Illiberal Democracy: The Future of Freedom [London, June 15]

Three cultural giants come together from across Hungary, Poland and Turkey to ask: Is Europe just a place or a set of values that are rapidly unravelling? Join 86-year old Hungarian philosopher Agnes Heller, renowned Turkish novelist Elif Shafak and multi-award winning Polish poet Adam Zagajewski for this important conversation about the future of freedom. The live stream will begin at 6.45pm (BST) on Wednesday 15 June.

Europe, bastion of hope for more than a million refugees last year. What brought them? A hunger for safety and security? Dreams of freedom? The draw of liberal democracy with its ideals of free expression, equal opportunity and persecution for none?

But look within our own continent and you will see cracks appearing. In Hungary, Viktor Orbán openly rejects freedom. Poland’s government have seized control of public media and defy the rule of law. How can we support our neighbours like Turkey in their fight to avoid the tyranny of authoritarianism if we can’t fly the banner for freedom at home?

On the eve of the EU referendum, three major cultural figures from Hungary, Poland and Turkey gather in London to compare their stories and ask: Is Europe just a place, or a set of values that are rapidly unravelling?

This event will feature philosopher Agnes Heller (Hungary); novelist Elif Shafak (Turkey), who has written on Europe for Free Word and writes for the Guardian on the political situation in Turkey; and poet Adam Zagajewski (Poland), author of ‘A defence of ardour’.

This event will be livestreamed. Click here to tune in to YouTube livestream, which will begin at 6.45pm (BST) on Wednesday 15 June 2016. Join in the conversation by tweeting @FreeWordCentre using the hashtag #FWEurope. Presented by Free Word in partnership with Index on Censorship as part of Unravelling Europe.


Agnes Heller was born in 1929 and is one of the leading thinkers to come out of the tradition of critical theory. Her broad intellectual range and publications include ethics, philosophical anthropology, political philosophy and a theory of modernity and its culture. Hungarian by birth, she was one of the best-known dissident Marxists in central Europe in the 1960s and 1970s. She has held visiting lectureships all over the world and has been the Hannah Arendt Professor of Philosophy at the New School in New York. She now lives in Budapest and is one of the most popular and outspoken critics of the current regime.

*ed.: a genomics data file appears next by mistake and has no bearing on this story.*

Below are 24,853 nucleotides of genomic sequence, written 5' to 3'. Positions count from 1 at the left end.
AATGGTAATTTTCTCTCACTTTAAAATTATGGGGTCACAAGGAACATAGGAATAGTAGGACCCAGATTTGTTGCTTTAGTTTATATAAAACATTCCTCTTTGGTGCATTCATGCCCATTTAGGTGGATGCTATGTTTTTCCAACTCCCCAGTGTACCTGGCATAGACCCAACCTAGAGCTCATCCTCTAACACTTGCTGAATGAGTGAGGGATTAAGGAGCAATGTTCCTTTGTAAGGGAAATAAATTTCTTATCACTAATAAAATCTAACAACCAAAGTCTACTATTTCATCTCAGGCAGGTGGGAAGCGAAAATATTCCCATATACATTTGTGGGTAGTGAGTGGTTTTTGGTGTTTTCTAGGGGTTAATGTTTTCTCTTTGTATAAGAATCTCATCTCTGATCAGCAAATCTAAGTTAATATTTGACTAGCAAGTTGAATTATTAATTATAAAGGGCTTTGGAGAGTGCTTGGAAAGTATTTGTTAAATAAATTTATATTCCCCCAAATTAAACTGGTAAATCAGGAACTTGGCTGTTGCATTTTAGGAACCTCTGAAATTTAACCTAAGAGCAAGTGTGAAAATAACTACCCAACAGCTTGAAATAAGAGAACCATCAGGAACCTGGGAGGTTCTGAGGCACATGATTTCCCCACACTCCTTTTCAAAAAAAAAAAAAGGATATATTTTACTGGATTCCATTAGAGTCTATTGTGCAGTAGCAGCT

Elif Shafak was born in Strasbourg, France, in 1971. She is an award-winning novelist and the most widely read woman writer in Turkey. Critics have named her as “one of the most distinctive voices in contemporary Turkish and world literature”. Her books have been published in more than 40 countries and she was awarded the honorary distinction of Chevalier of the Order of Arts and Letters.  Elif has published thirteen books, nine of which are novels. She writes fiction in both Turkish and English. Elif blends Western and Eastern traditions of storytelling, bringing out the myriad stories of women, minorities, immigrants, subcultures, youth and global souls. Her work draws on diverse cultures and literary traditions, as well as a deep interest in history, philosophy, Sufism, oral culture, and cultural politics. Elif’s writing breaks down categories, clichés, and cultural ghettoes. She also has a keen eye for black humour.

Adam Zagajewski is an award-winning poet, novelist, translator and essayist, who is currently the Ferdinand Schevill Distinguished Service Professor of the University of Chicago’s Department of Slavic Languages and Literature and a co-editor of Zeszyty Literackie (Literary Review). Born in Lwow in 1945, he first became well-known as one of the leading poets of the Generation of ‘68’ or the Polish New Wave (Nowa Fala). His poems and essays have been translated into many languages. Among his honors and awards are a fellowship from the Berliner Kunstlerprogramm, the Kurt Tucholsky Prize, a Prix de la Liberté, and a Guggenheim Fellowship. In 2010, he was nominated for the Nobel Prize in Literature. He lives in Krakow.




International organisation dedicated to literature, literacy and free expression. With the help of Fritt Ord, a free expression foundation in Norway, and Arts Council England, Free Word Centre first opened its doors in 2009. It is now home to 6 Residents and over 30 Associates. Free Word is a charity, and it is with the generous support of trusts and individuals that we continue to explore the cultural and political power of words.